Before the operation, the area of your abdomen where the incision will be made (usually around the bikini line) will be shaved and swabbed to improve access and prevent cross-infection from the countless bacteria that live on your skin. You’ll be given an anaesthetic (either an epidural or a general anaesthetic.) A canular is usually placed in your arm with a saline drip, to maintain your fluid levels (which usually stys in for around 24 hours), and a catheter inserted into your urethra to drain your bladder (this one stays in about for around eight hours). Preparations for surgery may all happen in seconds if it’s a critical emergency.
You will usually be in the operating theatre for up to an hour. Unless you are rushed into surgery very quickly, your partner is usually encouraged to stay with you for the birth (but will have to be gowned and scrubbed.)
The surgeon makes a cut (usually a horizontal cut, through the abdomen into the lower section of the uterus, across the bikini line). The baby is lifted head-first through the incision, often with the assistance of forceps, and amniotic fluid removed from baby’s nose and mouth before the baby’s body is lifted free.
Delivering the baby is quite fast and happens in the first five to ten minutes. Then, the placenta is removed and an injection of oxytocin administered, to contract the uterus and reduce blood loss. Most of the operating time will be spent stitching and/or stapling the uterus and various layers of abdominal tissue, muscle and skin.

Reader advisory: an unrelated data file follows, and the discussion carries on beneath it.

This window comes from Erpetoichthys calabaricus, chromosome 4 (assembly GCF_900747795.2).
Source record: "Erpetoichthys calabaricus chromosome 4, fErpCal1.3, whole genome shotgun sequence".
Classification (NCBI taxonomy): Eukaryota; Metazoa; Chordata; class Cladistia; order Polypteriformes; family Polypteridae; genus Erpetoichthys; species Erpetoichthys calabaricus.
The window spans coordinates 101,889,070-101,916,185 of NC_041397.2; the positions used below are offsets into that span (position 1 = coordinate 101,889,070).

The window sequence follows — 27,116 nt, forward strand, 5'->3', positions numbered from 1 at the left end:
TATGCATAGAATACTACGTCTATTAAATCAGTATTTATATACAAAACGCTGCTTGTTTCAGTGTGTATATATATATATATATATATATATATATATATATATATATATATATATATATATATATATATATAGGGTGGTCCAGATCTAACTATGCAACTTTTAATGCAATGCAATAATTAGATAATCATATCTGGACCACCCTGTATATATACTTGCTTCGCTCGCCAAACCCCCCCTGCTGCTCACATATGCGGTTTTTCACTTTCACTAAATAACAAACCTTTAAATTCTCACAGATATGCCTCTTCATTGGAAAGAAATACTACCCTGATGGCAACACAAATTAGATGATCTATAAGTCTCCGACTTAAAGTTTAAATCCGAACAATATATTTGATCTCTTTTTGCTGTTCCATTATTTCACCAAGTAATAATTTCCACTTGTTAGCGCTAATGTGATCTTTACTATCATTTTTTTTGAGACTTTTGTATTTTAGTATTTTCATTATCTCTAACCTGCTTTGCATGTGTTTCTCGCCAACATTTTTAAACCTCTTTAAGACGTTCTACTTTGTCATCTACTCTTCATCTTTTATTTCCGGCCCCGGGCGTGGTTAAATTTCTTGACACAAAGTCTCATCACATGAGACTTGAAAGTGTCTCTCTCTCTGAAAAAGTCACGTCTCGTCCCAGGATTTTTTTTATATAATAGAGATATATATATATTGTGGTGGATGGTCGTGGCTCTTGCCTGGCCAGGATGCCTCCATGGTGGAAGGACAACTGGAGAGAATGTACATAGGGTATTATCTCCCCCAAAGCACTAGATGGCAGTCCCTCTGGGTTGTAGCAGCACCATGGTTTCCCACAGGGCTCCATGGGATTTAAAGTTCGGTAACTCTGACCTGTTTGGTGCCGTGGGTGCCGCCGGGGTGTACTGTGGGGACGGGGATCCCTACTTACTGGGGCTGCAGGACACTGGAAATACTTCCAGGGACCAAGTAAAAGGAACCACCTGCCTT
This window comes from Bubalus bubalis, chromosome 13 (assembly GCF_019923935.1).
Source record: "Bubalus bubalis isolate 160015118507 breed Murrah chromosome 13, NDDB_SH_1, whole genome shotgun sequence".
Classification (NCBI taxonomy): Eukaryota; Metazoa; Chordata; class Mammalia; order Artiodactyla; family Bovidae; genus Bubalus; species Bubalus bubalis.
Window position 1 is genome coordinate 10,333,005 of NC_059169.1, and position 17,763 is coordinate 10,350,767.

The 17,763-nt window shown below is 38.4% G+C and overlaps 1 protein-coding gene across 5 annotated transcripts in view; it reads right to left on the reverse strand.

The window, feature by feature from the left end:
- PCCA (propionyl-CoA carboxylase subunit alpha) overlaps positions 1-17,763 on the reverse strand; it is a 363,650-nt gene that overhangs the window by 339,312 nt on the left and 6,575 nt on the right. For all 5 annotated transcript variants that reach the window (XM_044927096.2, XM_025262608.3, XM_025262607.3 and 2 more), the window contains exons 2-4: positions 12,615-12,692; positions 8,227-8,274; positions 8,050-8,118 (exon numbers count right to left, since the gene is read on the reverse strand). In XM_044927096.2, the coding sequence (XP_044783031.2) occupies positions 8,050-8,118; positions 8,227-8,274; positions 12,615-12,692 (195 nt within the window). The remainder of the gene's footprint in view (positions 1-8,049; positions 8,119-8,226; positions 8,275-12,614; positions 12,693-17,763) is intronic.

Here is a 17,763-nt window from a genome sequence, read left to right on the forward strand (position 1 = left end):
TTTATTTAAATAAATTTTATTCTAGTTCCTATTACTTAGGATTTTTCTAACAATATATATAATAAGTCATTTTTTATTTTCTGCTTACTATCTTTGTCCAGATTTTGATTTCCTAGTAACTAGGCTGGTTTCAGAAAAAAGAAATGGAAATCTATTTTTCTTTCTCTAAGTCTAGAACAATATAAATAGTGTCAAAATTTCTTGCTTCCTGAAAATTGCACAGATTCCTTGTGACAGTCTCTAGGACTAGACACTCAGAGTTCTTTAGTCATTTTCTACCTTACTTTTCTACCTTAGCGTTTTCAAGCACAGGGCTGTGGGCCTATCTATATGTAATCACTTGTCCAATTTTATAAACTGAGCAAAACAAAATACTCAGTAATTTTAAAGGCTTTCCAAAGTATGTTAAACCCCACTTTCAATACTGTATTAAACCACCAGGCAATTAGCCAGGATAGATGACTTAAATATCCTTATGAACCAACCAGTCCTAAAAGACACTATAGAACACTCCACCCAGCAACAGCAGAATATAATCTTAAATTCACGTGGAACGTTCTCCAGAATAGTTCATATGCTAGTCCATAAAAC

Babies delivered by caesarean section usually have smooth, round heads compared to vaginally-born babies, who can be a bit squished-looking at first. But without the pressure of the birth canal to help empty fluid from the lungs, many caesarean babies have excess mucous and fluid in their lungs and need to be suctioned to help them start breathing. However there are usually no long-term problems.
The staff will bring your baby to you for a cuddle as soon as possible, or your partner may hold the baby until you are able.
Following the operation, a tube is often inserted to drain fluid from the wound. You will usually be encouraged to get up and walk within eight to twelve hours to help you recover faster and to prevent blood clots.
You’ll still experience very heavy vaginal bleeding for some weeks following a caesearean, as with a vaginal birth, as the uterus sheds the build-up of blood cells that has protected the baby throughout pregnancy.
Most hospitals suggest you stay four to five days following a caesarean birth, although stays are often shorter if there are no complications.
Recovering from a caesarean operation will take longer than a vaginal birth, with most doctors recommending that you take breastfeeding-safe pain relief for at least a few days after the operation and avoid heavy lifting or even driving for the next six weeks or so, with full recovery taking an average of twelve weeks.
Looking after a new baby (with the sleeplessness and lifting involved) can be very draining after a caesarean operation, so it’s worthwhile trying to arrange live-in support from your partner or friend or relative for a few weeks.
By Fran Molloy – journalist and mum of 4